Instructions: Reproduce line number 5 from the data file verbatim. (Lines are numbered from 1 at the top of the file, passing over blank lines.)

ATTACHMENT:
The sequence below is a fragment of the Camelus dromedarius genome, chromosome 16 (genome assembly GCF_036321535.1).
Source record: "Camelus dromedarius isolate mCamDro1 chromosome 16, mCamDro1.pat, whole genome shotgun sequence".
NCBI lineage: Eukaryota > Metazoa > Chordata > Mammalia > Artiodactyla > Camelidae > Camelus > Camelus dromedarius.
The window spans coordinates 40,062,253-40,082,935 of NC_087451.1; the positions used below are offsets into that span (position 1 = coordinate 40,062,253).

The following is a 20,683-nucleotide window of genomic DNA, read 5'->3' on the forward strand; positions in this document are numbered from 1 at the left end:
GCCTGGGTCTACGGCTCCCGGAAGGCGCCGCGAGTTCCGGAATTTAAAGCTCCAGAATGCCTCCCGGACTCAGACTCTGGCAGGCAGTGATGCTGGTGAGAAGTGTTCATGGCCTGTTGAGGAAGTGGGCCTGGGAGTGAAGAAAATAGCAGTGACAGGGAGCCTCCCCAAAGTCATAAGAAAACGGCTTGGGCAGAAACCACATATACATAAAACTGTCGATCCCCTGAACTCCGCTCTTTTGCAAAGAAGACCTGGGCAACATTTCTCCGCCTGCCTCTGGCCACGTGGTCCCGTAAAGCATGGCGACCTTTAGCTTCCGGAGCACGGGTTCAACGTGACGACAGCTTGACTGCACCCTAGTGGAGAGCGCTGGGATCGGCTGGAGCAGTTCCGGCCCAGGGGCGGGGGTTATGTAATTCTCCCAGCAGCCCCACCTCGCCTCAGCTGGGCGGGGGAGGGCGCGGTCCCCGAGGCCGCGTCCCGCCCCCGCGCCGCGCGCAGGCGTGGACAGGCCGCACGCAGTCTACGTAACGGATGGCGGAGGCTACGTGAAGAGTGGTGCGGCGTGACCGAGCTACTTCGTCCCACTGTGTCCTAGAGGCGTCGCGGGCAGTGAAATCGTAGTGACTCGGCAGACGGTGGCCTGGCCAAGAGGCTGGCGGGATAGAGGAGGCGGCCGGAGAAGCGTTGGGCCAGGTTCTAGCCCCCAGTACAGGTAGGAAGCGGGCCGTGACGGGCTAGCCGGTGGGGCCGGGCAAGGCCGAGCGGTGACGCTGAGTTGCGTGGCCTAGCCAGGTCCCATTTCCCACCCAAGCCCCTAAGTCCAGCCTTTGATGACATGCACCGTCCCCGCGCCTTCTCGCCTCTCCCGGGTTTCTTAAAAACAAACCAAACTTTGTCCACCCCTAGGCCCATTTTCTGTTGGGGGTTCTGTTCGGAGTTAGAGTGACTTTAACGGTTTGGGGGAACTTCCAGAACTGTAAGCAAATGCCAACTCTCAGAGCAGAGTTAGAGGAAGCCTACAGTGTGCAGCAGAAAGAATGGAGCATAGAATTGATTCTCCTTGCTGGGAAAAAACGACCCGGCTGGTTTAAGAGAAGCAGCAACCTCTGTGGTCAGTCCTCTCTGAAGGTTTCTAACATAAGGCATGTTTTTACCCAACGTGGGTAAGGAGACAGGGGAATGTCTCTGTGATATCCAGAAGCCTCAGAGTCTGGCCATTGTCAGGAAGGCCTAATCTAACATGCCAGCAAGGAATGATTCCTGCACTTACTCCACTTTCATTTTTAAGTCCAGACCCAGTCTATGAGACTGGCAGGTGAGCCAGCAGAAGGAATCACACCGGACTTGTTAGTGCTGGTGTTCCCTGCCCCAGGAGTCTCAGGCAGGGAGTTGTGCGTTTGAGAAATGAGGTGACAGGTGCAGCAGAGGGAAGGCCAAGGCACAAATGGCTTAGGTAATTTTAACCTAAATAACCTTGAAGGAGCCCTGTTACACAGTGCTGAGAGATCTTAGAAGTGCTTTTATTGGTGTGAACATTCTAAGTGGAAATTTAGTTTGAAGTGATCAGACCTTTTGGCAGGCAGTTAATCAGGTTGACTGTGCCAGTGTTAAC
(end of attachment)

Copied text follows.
The following is a 20,683-nucleotide window of genomic DNA, read 5'->3' on the forward strand; positions in this document are numbered from 1 at the left end: